MCCLELLAN PARK (CBS13) – It’s the calm before the storm. But as we prepare for more pounding rain, scientists are revving up their engines at Sacramento’s McClellan Park to fly directly into the thick of it.

“To have four airplanes and a ship out here all at once, that’s never been done before,” said National Oceanic and Atmospheric Administration research meteorologist Allen White.

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A ship sitting off the coast of California as four research planes operate as flying weather labs.

“This is our tail Doppler radar, it measures precipitation intensity,” White said.

They hope to answer the million-dollar question in California: Why are we in a drought?

White flies the Gulfstream 159.

“It flies at about 450 nautical miles an hour,” White said.

The amount of water that river has in it is like ten or twenty the flow of the Mississippi River.

–NOAA Meteorologist Allen White, on atmospheric rivers

He’s joined by a team of scientists from National Oceanic and Atmospheric Administration (NOAA), and NASA. Their mission is the measure the massive “Pineapple Express” storms that flow from Hawaii and pound northern California every winter.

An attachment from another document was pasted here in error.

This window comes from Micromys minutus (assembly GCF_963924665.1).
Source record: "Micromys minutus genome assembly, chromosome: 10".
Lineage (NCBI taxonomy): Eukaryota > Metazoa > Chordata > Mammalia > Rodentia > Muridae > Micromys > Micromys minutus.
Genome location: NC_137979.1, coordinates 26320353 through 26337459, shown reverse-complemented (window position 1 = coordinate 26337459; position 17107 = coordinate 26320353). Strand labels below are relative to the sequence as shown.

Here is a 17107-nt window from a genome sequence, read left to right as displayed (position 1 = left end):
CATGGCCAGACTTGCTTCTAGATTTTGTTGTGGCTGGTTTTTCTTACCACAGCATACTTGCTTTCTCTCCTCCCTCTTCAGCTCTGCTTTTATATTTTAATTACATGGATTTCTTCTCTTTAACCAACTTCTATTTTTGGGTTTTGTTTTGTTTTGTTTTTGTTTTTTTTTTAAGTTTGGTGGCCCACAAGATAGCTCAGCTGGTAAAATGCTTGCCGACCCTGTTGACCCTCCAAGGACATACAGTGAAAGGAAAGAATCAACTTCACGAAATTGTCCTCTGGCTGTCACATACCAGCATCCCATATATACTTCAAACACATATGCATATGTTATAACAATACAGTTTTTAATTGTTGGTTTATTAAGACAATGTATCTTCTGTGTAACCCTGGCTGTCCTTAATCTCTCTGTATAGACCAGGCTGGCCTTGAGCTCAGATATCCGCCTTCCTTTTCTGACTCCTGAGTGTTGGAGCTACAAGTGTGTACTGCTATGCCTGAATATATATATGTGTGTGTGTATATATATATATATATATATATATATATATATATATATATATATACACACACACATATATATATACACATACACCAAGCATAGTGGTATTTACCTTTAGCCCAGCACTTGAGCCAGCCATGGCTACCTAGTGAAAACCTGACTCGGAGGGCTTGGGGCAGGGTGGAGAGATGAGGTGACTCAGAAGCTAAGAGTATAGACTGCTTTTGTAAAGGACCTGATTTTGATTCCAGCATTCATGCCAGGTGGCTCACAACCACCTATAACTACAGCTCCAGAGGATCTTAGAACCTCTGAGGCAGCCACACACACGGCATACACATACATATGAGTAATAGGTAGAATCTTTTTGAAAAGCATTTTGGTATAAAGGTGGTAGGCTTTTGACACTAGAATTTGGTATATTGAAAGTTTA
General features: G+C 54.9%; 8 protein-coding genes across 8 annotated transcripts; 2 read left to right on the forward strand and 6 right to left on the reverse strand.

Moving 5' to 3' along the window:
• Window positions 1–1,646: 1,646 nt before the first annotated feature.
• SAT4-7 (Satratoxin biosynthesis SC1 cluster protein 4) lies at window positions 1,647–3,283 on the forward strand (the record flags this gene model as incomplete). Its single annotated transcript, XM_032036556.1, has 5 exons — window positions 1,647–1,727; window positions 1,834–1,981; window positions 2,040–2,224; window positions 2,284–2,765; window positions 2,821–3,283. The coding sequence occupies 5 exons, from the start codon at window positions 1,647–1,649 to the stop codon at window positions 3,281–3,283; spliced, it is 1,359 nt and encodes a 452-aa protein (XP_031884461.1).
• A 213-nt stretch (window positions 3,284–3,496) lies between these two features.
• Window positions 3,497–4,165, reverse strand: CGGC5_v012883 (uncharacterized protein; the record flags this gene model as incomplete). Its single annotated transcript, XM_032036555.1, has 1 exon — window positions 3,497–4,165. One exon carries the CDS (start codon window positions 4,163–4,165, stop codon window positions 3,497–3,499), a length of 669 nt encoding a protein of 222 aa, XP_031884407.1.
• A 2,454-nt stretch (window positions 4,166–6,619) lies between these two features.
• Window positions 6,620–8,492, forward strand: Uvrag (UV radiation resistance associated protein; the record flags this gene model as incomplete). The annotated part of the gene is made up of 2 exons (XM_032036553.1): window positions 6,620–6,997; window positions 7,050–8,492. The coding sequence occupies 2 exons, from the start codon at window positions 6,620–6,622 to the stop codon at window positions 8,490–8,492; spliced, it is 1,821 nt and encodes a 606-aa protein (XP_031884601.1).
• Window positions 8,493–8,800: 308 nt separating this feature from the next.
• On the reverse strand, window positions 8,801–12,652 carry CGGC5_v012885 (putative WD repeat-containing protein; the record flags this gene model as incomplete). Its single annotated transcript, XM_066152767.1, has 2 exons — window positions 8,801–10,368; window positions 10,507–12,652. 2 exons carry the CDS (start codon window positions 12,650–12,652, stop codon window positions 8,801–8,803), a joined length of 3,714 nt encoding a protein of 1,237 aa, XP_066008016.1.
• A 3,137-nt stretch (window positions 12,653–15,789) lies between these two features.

“The amount of water that river has in it is like ten or twenty the flow of the Mississippi River,” White said.

But unlike other federally funded projects, this one studies the mystery of when and where rain hits the state.

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Clayton Eveland is another pilot on the mission.

“Flew over Tahoe Lake; lots of ice, cloud particles,” Eveland said.

Scientists are actually able to capture cloud particles inside this plane.

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They enter these tubes and enter these systems for analysis.

“We’re trying to understand what humans do on the planet [that] changes the climate,” said John Hubee from the Department of Energy.

For now, their focus is the next big storm heading our way.

The next flight takes off at 3 a.m. Sunday.

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The weather project continues through March, but they have a lot more studying to do before we get any real data.